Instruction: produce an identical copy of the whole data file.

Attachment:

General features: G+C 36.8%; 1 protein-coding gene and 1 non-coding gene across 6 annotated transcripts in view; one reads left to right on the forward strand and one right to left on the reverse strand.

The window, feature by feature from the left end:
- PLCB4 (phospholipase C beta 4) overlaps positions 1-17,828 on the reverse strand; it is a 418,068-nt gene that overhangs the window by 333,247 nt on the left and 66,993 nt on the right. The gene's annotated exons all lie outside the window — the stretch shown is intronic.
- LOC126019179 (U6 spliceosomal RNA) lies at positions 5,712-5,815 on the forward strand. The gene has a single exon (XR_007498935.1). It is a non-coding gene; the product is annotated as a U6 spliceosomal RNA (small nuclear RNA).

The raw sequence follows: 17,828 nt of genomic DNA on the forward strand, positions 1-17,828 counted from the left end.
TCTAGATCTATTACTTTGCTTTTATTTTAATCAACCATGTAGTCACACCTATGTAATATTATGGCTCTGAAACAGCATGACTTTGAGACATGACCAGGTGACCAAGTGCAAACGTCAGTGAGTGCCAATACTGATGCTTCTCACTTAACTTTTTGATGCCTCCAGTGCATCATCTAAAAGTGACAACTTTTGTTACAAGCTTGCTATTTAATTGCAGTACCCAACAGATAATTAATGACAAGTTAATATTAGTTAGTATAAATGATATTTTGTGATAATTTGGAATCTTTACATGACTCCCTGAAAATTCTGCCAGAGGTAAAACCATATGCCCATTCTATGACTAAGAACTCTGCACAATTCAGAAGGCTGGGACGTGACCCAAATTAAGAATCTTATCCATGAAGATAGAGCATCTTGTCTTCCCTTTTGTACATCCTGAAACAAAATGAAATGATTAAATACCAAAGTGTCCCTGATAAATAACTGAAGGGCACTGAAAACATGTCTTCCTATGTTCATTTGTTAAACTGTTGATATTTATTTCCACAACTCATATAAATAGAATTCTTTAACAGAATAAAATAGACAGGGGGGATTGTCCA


General features: G+C 36.8%; 1 protein-coding gene and 1 non-coding gene across 6 annotated transcripts in view; one reads left to right on the forward strand and one right to left on the reverse strand.

The window, feature by feature from the left end:
- PLCB4 (phospholipase C beta 4) overlaps positions 1-17,828 on the reverse strand; it is a 418,068-nt gene that overhangs the window by 333,247 nt on the left and 66,993 nt on the right. The gene's annotated exons all lie outside the window — the stretch shown is intronic.
- LOC126019179 (U6 spliceosomal RNA) lies at positions 5,712-5,815 on the forward strand. The gene has a single exon (XR_007498935.1). It is a non-coding gene; the product is annotated as a U6 spliceosomal RNA (small nuclear RNA).

The raw sequence follows: 17,828 nt of genomic DNA on the forward strand, positions 1-17,828 counted from the left end.
TCTAGATCTATTACTTTGCTTTTATTTTAATCAACCATGTAGTCACACCTATGTAATATTATGGCTCTGAAACAGCATGACTTTGAGACATGACCAGGTGACCAAGTGCAAACGTCAGTGAGTGCCAATACTGATGCTTCTCACTTAACTTTTTGATGCCTCCAGTGCATCATCTAAAAGTGACAACTTTTGTTACAAGCTTGCTATTTAATTGCAGTACCCAACAGATAATTAATGACAAGTTAATATTAGTTAGTATAAATGATATTTTGTGATAATTTGGAATCTTTACATGACTCCCTGAAAATTCTGCCAGAGGTAAAACCATATGCCCATTCTATGACTAAGAACTCTGCACAATTCAGAAGGCTGGGACGTGACCCAAATTAAGAATCTTATCCATGAAGATAGAGCATCTTGTCTTCCCTTTTGTACATCCTGAAACAAAATGAAATGATTAAATACCAAAGTGTCCCTGATAAATAACTGAAGGGCACTGAAAACATGTCTTCCTATGTTCATTTGTTAAACTGTTGATATTTATTTCCACAACTCATATAAATAGAATTCTTTAACAGAATAAAATAGACAGGGGGGATTGTCCA